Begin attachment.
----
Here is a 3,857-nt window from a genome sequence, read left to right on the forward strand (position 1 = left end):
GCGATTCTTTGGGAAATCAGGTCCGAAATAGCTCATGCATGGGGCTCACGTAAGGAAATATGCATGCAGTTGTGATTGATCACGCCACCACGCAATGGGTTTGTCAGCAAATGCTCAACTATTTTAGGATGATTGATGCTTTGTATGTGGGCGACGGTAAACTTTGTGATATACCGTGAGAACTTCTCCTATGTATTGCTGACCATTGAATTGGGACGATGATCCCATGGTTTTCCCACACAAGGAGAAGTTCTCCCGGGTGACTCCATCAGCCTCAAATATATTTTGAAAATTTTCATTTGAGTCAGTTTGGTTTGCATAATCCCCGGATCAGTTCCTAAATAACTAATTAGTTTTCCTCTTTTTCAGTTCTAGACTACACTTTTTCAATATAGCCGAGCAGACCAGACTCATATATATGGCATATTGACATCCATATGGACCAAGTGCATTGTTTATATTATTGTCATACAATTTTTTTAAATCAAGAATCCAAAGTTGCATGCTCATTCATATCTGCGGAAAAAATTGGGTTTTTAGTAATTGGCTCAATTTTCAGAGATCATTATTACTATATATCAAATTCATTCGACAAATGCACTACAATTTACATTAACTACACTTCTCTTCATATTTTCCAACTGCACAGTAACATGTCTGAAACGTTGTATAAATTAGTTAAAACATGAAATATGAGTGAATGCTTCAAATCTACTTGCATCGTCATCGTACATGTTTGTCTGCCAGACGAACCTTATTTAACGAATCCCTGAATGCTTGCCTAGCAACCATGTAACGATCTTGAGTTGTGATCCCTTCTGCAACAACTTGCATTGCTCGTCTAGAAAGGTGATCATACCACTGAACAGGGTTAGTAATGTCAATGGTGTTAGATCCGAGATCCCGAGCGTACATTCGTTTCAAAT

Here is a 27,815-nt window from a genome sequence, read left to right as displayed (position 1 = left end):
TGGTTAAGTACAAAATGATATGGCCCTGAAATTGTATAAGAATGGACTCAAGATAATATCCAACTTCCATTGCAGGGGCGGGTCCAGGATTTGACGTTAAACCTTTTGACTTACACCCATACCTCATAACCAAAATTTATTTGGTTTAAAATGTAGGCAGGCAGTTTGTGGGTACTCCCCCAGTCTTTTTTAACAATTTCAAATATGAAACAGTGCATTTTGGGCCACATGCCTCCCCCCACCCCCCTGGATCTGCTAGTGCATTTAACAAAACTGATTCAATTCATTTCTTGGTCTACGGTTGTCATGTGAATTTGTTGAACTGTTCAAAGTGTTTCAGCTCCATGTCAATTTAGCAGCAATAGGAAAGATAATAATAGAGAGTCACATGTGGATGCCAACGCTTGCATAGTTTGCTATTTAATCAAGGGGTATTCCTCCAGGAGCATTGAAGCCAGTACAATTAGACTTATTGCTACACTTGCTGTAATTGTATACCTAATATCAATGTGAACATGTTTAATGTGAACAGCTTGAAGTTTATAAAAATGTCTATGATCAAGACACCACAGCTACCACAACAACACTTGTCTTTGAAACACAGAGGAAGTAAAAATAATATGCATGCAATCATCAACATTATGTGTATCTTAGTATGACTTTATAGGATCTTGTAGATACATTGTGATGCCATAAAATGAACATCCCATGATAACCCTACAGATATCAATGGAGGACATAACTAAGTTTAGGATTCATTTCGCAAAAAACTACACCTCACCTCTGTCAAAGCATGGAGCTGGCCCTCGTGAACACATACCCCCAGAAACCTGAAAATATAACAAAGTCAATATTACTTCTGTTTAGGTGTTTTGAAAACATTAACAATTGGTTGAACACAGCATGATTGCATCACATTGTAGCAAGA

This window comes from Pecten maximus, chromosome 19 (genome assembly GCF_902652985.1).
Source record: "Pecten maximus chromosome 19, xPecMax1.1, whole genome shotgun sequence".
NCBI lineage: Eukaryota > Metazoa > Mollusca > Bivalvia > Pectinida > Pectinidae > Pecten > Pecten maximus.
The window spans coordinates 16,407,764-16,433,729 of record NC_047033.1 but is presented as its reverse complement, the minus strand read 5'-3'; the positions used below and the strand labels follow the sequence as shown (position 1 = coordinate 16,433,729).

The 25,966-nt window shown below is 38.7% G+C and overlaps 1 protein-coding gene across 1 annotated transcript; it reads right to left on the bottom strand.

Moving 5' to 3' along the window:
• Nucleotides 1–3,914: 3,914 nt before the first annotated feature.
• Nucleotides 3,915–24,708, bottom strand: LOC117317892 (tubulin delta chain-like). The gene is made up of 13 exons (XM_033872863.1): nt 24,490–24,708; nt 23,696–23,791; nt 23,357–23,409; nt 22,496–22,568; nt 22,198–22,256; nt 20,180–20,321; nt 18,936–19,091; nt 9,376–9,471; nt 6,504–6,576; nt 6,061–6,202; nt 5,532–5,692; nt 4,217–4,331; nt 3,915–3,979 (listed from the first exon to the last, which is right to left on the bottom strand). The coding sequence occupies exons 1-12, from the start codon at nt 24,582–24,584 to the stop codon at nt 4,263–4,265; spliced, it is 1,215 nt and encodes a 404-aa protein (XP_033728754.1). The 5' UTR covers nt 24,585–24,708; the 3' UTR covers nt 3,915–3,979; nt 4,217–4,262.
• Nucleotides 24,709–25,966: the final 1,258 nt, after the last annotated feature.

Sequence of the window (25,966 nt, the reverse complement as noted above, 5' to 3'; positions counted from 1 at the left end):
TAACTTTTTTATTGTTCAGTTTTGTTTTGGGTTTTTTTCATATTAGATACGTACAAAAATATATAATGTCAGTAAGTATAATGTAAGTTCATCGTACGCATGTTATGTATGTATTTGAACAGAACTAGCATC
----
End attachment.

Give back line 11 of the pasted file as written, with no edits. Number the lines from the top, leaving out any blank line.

• Nucleotides 1–3,914: 3,914 nt before the first annotated feature.